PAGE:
"We were deeply involved in eastern philosophies and all the mysticism that entails," he said. "In Afghanistan, things got pretty bad for us. I was having very odd and strange dreams, and my wife Suzanne could almost see the spiritual oppression we were experiencing." That scenario was not unusual, he said.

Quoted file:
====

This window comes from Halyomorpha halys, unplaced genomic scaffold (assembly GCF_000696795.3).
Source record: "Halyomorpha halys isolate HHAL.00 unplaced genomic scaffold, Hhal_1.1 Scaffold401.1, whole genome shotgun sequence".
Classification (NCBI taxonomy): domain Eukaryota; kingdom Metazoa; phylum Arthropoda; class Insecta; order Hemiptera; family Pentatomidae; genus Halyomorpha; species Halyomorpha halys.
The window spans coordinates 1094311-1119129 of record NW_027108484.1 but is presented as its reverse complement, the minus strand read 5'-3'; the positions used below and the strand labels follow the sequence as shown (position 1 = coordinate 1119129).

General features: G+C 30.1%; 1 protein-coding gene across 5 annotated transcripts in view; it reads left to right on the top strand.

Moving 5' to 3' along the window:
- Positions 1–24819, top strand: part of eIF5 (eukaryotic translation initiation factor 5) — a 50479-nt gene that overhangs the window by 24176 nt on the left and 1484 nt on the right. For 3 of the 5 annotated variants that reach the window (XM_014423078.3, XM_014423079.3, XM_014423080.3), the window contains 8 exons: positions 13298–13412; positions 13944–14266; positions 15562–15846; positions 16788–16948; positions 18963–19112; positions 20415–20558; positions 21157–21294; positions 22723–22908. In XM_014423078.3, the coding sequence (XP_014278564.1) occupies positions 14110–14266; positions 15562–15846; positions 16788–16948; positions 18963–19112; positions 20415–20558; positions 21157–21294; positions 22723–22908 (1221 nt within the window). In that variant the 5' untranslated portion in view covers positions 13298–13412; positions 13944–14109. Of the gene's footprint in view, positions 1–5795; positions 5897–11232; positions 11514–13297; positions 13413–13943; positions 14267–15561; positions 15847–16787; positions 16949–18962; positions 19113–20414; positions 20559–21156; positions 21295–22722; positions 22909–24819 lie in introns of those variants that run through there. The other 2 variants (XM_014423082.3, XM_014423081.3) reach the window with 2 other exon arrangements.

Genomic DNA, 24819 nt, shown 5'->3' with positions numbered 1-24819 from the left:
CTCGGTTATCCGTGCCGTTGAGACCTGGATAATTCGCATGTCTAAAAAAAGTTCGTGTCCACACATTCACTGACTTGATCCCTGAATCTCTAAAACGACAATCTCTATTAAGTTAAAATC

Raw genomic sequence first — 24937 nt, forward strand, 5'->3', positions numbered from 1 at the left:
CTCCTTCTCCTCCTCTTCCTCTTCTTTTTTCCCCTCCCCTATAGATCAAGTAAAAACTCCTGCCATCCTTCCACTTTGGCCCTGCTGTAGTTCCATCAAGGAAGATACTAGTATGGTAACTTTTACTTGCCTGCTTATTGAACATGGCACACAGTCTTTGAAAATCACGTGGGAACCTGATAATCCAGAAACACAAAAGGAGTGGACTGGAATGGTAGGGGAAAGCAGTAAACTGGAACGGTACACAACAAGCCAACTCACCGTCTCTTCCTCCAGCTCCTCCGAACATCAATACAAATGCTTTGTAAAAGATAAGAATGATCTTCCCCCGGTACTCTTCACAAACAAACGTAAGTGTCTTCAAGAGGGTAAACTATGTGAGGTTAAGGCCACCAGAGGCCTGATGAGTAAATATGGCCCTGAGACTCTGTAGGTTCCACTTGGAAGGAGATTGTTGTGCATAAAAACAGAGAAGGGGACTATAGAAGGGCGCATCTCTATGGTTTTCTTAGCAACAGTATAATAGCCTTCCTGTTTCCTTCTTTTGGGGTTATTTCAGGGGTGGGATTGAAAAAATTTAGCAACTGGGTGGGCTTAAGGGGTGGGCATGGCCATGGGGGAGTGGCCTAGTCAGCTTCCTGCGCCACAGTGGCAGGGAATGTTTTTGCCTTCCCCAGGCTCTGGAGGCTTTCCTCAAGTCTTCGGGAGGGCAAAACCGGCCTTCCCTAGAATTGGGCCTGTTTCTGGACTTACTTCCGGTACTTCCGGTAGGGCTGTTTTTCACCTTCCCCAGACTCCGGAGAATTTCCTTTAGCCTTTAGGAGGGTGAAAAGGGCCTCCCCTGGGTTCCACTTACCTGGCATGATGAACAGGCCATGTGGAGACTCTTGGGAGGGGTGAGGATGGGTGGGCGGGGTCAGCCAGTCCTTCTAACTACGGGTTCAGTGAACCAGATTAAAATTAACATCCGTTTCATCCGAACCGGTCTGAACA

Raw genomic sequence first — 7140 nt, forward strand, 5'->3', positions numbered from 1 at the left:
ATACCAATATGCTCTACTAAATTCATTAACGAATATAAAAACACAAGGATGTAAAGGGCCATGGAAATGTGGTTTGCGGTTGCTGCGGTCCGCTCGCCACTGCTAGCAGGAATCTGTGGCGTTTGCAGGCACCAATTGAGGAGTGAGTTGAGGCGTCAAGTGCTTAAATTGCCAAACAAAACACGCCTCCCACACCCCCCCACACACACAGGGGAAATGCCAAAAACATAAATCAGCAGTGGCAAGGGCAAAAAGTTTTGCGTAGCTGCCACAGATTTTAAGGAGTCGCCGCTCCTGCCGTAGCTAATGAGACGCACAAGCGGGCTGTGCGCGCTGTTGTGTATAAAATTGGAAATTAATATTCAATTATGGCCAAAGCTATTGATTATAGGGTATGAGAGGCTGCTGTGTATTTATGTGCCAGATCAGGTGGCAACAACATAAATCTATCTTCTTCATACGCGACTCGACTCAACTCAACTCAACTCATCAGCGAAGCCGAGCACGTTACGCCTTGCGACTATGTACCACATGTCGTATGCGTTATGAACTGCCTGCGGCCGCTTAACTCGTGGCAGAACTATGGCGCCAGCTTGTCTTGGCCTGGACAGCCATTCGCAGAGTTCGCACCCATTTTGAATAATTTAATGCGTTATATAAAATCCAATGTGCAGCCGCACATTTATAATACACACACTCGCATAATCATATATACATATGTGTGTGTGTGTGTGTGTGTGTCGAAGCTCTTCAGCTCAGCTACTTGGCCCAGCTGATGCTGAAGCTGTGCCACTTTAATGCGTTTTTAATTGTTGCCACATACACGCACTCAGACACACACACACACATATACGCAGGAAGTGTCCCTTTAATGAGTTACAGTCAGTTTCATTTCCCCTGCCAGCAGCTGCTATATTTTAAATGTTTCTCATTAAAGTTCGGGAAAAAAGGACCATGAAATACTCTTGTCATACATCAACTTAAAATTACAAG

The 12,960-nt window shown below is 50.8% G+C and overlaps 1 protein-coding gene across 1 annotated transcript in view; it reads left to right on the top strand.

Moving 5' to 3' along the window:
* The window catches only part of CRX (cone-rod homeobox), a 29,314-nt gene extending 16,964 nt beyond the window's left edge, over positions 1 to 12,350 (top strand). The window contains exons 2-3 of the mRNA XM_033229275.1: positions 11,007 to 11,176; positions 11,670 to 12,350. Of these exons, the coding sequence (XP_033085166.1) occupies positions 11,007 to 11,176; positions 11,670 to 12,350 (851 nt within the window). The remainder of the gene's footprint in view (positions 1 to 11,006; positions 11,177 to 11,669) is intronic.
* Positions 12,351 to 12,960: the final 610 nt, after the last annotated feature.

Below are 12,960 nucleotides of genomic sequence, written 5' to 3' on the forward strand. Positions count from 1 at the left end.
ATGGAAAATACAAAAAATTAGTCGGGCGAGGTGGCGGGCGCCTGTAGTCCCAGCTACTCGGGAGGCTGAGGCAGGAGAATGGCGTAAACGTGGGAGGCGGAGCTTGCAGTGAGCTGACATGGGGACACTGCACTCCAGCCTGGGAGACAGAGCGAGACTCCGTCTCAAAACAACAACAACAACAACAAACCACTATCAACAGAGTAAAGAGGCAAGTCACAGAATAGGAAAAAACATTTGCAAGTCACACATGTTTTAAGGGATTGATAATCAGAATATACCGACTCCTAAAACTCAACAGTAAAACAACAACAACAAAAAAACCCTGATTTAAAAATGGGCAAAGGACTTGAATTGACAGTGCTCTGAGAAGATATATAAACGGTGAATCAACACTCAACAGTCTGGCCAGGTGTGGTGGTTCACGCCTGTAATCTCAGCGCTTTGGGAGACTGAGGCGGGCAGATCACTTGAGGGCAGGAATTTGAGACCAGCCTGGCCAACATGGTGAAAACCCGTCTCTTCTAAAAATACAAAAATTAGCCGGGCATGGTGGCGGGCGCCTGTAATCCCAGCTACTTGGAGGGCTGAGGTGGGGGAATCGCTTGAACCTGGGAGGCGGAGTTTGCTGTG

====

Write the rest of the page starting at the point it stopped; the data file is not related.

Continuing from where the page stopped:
"There were many young people on the road just like us and in the same situation," he said. "It was common for western young people to combine eastern mysticism with whatever code of ethics they had." Fueled by cheap access to powerful drugs, like hashish processed as common cash crops in Afghanistan's opium fields, young western travelers could be easily hurt or killed, he said. "They would go off the deep end, spiritually and mentally, from the drug use and sometimes just die in remote places like the mountains of Afghanistan," he said. "Sometimes they would be robbed or beaten or they would just disappear. No one would ever see or hear from them again. I guess Suzanne and I could have been one of those stories, except ...." ... Except a small group of missionaries from America and Europe, who had gone to Afghanistan specifically to talk to western kids in trouble, had set up a medical clinic, he said. "We had gotten really sick and went to the mission clinic for help. They were there for us, in our time of need," said Hunter. "We had no intentions of becoming Christians, but things had gotten so strange for us, we listened to them. It took that much misery in our lives to get us to listen." SPIRITUAL HERITAGE